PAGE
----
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Krystle talks about International Non-Binary Awareness Week


This week has marked international non-binary awareness week: celebrated since 2012 it is a time of celebrating the non-binary identity, people, activism and educating those that may not be familiar with its meaning.


Thankfully, there is growing recognition of what it means to be non-binary, a recent poll in the U.S found that ¼ of LGBTQ+ people identify as non-binary, amounting to approximately 1 million people. If you keep up to date with celebrity ‘goings on’ you may have noticed many influencers and stars disclosing their non-binary status (see: Sam Smith, Ruby Rose, Demi Lovato, Indya Moore). Despite the recent growing number of non-binary folk, it is by no means a new phenomenon. In fact, the gender binary {the notion of two distinct and separate genders} is an entirely western ideology that was forced upon the collectivist societies and cultures. Eastern, indigenous and first nation people did not share these ideas and celebrated non-binary people. There’s a rich millennia old history of non-binary folk, so don’t be fooled into thinking this is a fad, as often reported in the media.


So, what does being non-binary mean? The first thing to recognize is that non-binary is not a third gender and will not feel or look the same for everyone that uses the label. It helps to think of gender as a spectrum, with female and male at either end, many non-binary folks will describe there gender as somewhere between the two, and this can be a static or changing. Some non-binary people do not identify with gender at all, it is a mute issue for them and not part of what defines them.


Non-binary is often an identity under the trans umbrella, but again not all non-binary folks want to identify as transgender. It is a very individual internal sense of gender/lack of gender. There’s also a misconception that non-binary people will present (dress and express themselves) in an androgenous manner, this is not always the case, and very often they may present in very feminine or masculine ways. Cutting through societies expectations is one of the incredible ways non-binary folk are gifting us all with the freedom to be our unique selves.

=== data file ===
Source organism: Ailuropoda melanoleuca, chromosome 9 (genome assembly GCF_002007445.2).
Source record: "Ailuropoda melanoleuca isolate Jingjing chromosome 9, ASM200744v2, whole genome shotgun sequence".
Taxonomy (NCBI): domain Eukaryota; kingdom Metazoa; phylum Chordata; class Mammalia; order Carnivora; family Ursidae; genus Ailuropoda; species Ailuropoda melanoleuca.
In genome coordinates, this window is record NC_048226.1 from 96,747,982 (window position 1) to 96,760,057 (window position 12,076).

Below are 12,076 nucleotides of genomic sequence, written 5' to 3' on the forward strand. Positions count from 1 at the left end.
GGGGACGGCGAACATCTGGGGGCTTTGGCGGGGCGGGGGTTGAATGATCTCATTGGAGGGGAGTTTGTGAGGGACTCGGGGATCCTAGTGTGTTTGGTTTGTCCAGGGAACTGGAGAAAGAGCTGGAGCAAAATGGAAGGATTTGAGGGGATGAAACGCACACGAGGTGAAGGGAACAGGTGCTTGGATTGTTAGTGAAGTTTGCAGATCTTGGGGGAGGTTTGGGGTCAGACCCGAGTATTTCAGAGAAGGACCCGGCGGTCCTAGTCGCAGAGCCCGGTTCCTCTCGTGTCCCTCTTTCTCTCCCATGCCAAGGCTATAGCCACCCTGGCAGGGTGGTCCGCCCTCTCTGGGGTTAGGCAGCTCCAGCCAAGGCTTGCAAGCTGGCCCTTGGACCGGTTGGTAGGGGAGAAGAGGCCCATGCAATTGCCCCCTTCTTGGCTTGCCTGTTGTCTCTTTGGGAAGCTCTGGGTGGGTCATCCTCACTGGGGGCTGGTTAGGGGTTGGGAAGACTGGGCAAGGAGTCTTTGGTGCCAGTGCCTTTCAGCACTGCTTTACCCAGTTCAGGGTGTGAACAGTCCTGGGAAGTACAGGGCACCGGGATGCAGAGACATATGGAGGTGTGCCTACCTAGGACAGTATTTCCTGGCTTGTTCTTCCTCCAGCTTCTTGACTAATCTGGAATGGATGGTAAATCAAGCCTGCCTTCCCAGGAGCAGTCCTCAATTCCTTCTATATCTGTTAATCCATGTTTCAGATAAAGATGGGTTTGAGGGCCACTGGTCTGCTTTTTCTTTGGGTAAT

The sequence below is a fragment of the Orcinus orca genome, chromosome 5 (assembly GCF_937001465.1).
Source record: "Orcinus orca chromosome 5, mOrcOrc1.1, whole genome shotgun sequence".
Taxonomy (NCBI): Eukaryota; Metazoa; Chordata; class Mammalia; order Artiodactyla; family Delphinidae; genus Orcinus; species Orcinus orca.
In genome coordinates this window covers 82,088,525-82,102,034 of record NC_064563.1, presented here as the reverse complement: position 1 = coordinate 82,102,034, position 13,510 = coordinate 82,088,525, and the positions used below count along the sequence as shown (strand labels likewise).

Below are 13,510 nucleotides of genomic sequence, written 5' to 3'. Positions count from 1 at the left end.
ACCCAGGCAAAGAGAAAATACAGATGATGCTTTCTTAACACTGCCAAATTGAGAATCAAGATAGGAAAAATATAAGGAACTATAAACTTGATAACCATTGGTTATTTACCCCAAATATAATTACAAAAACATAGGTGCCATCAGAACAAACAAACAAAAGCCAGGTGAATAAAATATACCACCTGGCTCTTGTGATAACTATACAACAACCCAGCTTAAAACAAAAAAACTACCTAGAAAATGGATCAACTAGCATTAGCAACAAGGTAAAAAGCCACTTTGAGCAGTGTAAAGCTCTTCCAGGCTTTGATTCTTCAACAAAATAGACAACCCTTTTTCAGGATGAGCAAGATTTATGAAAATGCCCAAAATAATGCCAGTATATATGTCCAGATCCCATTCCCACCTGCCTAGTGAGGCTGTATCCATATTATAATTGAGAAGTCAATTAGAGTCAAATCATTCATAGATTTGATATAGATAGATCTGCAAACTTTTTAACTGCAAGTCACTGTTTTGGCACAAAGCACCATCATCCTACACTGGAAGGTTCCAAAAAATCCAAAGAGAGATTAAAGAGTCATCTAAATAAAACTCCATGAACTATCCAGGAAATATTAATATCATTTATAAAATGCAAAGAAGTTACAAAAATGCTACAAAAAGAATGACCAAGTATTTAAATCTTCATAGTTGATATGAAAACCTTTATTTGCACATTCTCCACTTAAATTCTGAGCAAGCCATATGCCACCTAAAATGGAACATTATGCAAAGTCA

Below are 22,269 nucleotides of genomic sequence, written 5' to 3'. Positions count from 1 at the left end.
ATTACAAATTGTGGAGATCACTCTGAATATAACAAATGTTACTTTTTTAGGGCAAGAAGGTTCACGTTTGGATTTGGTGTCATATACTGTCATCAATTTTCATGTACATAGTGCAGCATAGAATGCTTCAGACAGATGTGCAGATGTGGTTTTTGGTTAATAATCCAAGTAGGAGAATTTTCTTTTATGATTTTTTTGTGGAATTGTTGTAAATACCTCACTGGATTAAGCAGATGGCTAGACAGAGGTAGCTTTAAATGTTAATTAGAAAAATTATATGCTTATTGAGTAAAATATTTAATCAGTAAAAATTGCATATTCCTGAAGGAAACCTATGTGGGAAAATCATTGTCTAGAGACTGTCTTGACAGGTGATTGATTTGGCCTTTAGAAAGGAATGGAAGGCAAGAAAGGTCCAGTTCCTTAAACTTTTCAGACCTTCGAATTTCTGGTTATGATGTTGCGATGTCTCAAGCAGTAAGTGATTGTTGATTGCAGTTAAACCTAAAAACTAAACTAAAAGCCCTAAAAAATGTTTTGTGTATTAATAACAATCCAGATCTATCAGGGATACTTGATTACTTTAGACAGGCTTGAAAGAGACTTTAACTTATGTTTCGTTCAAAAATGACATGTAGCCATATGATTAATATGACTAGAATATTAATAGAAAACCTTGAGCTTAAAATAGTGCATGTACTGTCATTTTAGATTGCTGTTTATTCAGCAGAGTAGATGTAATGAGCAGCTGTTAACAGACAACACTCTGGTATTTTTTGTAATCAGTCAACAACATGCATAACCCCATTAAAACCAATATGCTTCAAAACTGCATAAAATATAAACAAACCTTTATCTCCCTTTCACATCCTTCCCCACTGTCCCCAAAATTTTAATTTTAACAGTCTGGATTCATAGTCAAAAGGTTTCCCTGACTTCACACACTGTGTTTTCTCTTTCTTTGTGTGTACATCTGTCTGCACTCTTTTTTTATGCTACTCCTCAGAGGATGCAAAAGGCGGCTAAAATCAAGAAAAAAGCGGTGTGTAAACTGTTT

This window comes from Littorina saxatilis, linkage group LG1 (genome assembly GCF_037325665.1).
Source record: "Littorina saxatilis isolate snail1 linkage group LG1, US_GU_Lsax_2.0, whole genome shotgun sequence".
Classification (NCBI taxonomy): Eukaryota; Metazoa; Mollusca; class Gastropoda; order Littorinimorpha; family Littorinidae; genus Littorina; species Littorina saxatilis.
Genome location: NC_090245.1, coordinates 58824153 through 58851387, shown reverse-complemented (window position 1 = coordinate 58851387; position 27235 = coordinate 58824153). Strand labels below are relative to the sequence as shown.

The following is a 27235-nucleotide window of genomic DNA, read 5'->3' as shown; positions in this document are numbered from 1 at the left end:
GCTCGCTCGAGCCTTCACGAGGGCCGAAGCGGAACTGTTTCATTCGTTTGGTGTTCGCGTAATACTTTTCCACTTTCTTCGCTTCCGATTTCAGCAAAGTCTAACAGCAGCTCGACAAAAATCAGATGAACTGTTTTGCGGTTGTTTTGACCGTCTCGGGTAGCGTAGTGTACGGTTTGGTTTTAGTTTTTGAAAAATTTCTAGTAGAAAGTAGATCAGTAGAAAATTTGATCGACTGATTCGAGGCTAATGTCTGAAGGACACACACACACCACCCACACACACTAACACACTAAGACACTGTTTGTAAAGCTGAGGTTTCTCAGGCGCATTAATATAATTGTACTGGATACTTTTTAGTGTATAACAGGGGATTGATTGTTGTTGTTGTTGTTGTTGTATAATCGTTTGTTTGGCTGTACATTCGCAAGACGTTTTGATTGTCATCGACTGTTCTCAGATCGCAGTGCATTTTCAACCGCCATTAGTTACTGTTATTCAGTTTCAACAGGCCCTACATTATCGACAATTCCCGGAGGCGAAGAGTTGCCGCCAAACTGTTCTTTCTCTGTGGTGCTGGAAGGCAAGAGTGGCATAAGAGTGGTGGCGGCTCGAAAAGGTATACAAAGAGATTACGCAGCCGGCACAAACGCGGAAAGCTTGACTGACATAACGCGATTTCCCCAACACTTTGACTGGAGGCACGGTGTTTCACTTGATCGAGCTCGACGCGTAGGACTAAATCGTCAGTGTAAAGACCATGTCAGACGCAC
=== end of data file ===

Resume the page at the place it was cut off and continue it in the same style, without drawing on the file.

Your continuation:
So, pronouns. Firstly, they are nothing we should fear. Many non-binary people use they/them pronouns ie: “They are a wonderful person”, “them over there at the bar”. We may not be used to using they/them pronouns, but I can vouch it gets much easier with practice. Language is constantly evolving, and we generally adapt without much thought in other areas. Using the correct pronouns has been shown to increase wellbeing and is generally a kindness we should extend to all people. Some non-binary people use they/she or they/he this means they don’t mind either but using they/them can be really affirming, so mix it up and make your enby friend know you see them as who they are. Oh, enby is another term for non-binary folks, it the phonetic spelling of NB (non-binary). Occasionally other pronouns are used such as Xe, there is a huge push to normalise asking what another person’s pronouns are, so if in doubt, introduce yourself with your pronouns and ask what the other persons are.


At Endometriosis south coast we have made it our duty to recognize, support and elevate the stories of all people with endo and this always includes our non-binary endo siblings. We appreciate the intersection of minority and marginalized identities with endo can make the fight even harder for support. It is our promise to our enby endo warriors that you will always receive the support and representation you deserve. We see you, we are here for you, and we celebrate you and we welcome your thoughts on where we can do more.

Krystle Issitt

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